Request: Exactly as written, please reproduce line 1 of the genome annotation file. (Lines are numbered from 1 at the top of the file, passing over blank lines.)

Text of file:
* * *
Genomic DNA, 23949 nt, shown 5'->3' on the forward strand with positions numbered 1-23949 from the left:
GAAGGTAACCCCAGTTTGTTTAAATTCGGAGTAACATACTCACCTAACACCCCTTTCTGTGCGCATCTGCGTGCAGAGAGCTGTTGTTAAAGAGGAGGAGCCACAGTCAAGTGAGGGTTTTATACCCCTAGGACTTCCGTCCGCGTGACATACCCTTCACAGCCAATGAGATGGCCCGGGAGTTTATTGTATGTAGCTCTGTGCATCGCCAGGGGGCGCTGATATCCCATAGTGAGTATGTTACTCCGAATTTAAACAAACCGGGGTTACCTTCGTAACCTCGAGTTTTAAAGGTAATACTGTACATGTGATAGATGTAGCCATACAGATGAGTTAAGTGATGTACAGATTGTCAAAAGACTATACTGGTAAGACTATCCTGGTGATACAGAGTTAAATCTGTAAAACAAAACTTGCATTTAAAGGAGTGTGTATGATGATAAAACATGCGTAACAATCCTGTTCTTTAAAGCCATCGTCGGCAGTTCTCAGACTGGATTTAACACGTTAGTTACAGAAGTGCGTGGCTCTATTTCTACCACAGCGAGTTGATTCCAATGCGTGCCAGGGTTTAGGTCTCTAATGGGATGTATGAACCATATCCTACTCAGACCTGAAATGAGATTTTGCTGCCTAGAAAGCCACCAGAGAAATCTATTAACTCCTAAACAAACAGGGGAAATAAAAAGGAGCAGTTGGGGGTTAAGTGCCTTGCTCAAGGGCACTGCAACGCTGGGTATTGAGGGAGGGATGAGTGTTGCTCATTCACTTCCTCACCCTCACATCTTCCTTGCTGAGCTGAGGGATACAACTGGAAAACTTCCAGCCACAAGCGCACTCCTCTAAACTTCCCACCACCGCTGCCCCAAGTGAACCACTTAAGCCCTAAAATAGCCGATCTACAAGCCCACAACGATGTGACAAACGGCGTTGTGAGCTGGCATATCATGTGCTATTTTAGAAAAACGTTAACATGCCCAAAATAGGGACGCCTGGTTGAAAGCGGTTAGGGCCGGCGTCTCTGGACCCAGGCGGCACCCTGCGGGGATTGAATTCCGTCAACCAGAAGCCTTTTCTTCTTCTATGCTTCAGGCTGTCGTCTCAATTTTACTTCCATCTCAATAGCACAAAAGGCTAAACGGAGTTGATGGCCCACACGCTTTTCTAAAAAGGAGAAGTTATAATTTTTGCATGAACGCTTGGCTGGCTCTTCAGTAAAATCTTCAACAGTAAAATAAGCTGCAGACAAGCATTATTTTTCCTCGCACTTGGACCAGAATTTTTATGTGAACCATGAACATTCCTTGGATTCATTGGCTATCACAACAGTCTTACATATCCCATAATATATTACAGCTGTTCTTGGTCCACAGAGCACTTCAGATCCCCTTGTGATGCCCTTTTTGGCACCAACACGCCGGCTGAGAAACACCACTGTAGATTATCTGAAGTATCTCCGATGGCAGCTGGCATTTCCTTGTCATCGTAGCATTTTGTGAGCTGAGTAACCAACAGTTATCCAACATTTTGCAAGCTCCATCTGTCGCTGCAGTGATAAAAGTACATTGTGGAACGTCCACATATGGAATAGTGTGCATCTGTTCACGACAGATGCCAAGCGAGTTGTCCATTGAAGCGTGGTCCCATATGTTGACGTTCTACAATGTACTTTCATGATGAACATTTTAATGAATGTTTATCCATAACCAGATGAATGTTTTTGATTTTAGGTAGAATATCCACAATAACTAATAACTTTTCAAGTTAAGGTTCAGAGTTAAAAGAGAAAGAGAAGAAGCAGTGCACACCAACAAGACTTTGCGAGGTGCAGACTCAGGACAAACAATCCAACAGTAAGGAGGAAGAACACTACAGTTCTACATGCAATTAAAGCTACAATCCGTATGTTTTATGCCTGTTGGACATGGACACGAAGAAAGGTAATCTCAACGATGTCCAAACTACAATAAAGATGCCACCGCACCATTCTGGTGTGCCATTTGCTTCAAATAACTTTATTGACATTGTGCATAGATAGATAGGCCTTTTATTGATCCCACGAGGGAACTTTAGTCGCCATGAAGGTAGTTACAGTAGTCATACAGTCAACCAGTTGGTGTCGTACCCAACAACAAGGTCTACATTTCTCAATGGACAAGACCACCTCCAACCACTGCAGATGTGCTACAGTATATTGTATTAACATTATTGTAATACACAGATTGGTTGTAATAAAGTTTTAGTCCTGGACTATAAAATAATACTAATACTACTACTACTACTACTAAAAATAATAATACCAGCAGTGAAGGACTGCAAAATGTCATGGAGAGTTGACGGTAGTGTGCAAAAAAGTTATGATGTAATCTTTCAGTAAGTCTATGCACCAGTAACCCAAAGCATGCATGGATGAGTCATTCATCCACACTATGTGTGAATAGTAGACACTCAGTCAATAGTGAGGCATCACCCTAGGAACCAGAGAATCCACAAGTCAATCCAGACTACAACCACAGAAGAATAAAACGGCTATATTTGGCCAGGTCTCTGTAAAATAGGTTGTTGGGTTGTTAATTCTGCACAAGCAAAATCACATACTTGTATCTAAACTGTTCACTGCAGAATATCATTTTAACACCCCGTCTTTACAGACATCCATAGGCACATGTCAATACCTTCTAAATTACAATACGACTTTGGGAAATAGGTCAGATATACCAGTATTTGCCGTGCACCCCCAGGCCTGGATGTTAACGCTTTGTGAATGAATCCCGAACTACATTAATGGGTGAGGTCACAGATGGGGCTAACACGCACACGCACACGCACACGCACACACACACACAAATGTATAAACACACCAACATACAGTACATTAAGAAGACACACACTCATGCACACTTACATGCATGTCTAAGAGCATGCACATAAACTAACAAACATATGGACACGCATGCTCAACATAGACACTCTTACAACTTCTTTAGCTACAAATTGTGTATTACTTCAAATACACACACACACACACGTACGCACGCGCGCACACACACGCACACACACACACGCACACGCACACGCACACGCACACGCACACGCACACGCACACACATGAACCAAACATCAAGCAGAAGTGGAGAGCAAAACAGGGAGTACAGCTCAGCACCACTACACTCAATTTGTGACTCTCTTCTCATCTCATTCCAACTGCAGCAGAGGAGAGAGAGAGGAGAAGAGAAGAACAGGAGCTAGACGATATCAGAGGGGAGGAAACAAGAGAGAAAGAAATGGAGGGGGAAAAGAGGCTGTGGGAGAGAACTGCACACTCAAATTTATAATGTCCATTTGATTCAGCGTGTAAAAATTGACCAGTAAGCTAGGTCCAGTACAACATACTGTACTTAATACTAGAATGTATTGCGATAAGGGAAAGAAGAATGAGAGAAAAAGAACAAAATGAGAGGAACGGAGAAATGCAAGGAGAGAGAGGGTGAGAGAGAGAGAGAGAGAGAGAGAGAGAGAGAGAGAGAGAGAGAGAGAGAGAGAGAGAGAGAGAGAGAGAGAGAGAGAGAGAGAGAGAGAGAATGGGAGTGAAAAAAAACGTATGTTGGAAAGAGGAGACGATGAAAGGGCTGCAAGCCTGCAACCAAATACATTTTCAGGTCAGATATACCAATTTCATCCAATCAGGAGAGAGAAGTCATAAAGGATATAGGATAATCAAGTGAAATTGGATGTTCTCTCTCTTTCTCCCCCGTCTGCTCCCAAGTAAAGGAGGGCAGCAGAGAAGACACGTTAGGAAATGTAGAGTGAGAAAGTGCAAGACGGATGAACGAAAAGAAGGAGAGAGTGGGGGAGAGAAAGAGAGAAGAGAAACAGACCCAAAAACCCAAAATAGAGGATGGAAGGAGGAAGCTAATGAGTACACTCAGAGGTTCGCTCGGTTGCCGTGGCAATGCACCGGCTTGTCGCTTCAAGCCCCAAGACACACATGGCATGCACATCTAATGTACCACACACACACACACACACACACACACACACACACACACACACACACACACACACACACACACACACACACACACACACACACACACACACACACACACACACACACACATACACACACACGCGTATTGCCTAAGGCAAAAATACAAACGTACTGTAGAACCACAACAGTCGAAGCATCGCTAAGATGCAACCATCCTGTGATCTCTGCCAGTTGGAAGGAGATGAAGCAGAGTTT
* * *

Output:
Genomic DNA, 23949 nt, shown 5'->3' on the forward strand with positions numbered 1-23949 from the left: